This is the background to the political upheaval which began in mid-December.  The sequence of events is by now well known.  Local protests followed the self-immolation of a 26-year-old street vendor who had been humiliated by the government.  Video of these protests, posted on Facebook, was picked up and re-broadcast by Al Jazeera on December 17.  A pattern was set.  The symbiotic relationship between social media, with Facebook in the front rank, and satellite TV, particularly Al Jazeera, produced a powerful mix of communication and propaganda which transformed a local disturbance into a world historical event.

President Ben Ali, Tunisia’s strongman for 23 years, fled the country on January 14.  Protests continued, demanding more fundamental change, and three days later the caretaker government collapsed.  Its successor lasted only until February 27.  By March 9, the political party which embodied the old regime had been disbanded.

Such serial crises left Facebook activity largely unchanged:  it continued its majestic march over the country’s online landscape, the object of 183 times greater search volume than BBC Online, according to a Google Trends search I conducted March 16.  Twitter, on the other hand, enjoyed a gigantic spike in search volume which peaked in mid-January, around the time Ben Ali resigned.  This tracks with global Tunisia-related traffic on Twitter, much of which involved new names.  The subsequent decline has been sharp – and may signal a gradual disengagement of the public from the country’s political evolution.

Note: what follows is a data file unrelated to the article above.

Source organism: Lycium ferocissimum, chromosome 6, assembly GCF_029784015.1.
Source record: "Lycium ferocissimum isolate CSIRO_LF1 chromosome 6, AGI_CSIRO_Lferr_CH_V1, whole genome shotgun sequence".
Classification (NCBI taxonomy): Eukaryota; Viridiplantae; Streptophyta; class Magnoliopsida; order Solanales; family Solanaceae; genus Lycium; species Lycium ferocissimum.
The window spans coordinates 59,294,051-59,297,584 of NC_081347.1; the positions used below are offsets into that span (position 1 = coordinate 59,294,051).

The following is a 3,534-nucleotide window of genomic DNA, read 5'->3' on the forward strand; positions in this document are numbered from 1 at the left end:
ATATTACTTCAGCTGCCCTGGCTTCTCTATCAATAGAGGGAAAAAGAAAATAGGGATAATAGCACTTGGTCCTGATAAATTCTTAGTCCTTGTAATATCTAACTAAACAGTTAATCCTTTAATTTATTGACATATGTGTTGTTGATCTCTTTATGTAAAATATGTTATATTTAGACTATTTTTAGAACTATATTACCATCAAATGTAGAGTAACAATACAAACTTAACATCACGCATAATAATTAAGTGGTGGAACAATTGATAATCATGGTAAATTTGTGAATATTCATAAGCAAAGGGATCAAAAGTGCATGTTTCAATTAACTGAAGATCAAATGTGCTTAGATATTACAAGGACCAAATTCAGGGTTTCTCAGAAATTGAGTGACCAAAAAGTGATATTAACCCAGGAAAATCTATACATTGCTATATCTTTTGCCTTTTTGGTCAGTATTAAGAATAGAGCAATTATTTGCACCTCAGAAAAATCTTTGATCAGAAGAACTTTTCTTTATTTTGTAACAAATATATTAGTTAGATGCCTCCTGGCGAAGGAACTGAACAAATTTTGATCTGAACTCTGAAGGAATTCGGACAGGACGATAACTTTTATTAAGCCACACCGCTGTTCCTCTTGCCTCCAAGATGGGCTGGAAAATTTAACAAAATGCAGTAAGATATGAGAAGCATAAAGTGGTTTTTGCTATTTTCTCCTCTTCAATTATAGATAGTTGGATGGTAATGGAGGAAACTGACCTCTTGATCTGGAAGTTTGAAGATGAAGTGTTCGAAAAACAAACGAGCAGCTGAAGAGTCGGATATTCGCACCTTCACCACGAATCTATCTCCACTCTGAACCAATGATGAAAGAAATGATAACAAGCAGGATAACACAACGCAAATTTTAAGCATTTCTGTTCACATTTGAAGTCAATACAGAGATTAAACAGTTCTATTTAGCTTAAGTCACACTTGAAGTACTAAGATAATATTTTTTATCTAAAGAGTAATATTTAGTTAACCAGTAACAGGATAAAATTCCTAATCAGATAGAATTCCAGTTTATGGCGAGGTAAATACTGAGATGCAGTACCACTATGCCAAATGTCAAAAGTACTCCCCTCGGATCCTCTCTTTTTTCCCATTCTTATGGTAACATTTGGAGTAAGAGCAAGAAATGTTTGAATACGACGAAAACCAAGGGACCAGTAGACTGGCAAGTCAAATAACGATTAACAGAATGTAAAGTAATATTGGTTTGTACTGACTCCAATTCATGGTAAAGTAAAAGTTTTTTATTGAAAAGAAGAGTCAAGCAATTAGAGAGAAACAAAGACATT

Twitter, like Facebook, was part of the connective tissue holding together the Tunisian protests and linking them to the world.  Using Twitter hashtags, we can track the growing momentum of the uprising:  from #bouazizi – the young man who self-immolated – to #sidibouzid – the town where the protests began – to #tunisia.

Egypt was like Tunisia on steroids.  Economist puts the country’s population at 84 million, more than half under 25.  The same source estimates web access at 16 percent (I have seen estimates as high as 25 percent):  say between 12 and 15 million people online, whom we can once again assume to be mostly young and well-educated.

We know what many of them were doing during the revolution.  In the fullness of history, the Egyptian uprising will probably be known as the heroic age of the Facebook group.  “We are all Khaled Said,” with over a million members today and hundreds of thousands when the turmoil started, made a political star of its moderator, Wael Ghonim.  The “April 6 Youth Movement” group, concerned with labor rights, had tens of thousands of participants.